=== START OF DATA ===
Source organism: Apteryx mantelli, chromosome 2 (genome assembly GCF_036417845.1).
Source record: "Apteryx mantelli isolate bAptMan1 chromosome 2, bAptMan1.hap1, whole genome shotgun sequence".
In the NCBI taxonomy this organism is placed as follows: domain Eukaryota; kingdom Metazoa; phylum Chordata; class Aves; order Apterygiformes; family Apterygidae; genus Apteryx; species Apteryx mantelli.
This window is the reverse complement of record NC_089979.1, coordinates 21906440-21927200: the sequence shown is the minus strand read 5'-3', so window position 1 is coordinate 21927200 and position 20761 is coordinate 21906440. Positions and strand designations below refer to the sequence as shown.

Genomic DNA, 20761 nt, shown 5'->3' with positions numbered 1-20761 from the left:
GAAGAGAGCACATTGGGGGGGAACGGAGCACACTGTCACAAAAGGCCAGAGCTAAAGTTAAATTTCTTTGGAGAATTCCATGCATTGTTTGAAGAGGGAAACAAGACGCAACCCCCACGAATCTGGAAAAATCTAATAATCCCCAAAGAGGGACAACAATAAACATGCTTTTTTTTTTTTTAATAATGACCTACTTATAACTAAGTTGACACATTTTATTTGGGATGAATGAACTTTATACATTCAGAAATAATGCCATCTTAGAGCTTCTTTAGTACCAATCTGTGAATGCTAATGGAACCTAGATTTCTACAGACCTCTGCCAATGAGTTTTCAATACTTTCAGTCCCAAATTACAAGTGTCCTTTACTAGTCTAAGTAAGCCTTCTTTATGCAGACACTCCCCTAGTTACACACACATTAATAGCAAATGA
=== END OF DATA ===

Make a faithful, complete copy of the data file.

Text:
Source organism: Apteryx mantelli, chromosome 2 (genome assembly GCF_036417845.1).
Source record: "Apteryx mantelli isolate bAptMan1 chromosome 2, bAptMan1.hap1, whole genome shotgun sequence".
In the NCBI taxonomy this organism is placed as follows: domain Eukaryota; kingdom Metazoa; phylum Chordata; class Aves; order Apterygiformes; family Apterygidae; genus Apteryx; species Apteryx mantelli.
This window is the reverse complement of record NC_089979.1, coordinates 21906440-21927200: the sequence shown is the minus strand read 5'-3', so window position 1 is coordinate 21927200 and position 20761 is coordinate 21906440. Positions and strand designations below refer to the sequence as shown.

Genomic DNA, 20761 nt, shown 5'->3' with positions numbered 1-20761 from the left:
GAAGAGAGCACATTGGGGGGGAACGGAGCACACTGTCACAAAAGGCCAGAGCTAAAGTTAAATTTCTTTGGAGAATTCCATGCATTGTTTGAAGAGGGAAACAAGACGCAACCCCCACGAATCTGGAAAAATCTAATAATCCCCAAAGAGGGACAACAATAAACATGCTTTTTTTTTTTTTAATAATGACCTACTTATAACTAAGTTGACACATTTTATTTGGGATGAATGAACTTTATACATTCAGAAATAATGCCATCTTAGAGCTTCTTTAGTACCAATCTGTGAATGCTAATGGAACCTAGATTTCTACAGACCTCTGCCAATGAGTTTTCAATACTTTCAGTCCCAAATTACAAGTGTCCTTTACTAGTCTAAGTAAGCCTTCTTTATGCAGACACTCCCCTAGTTACACACACATTAATAGCAAATGA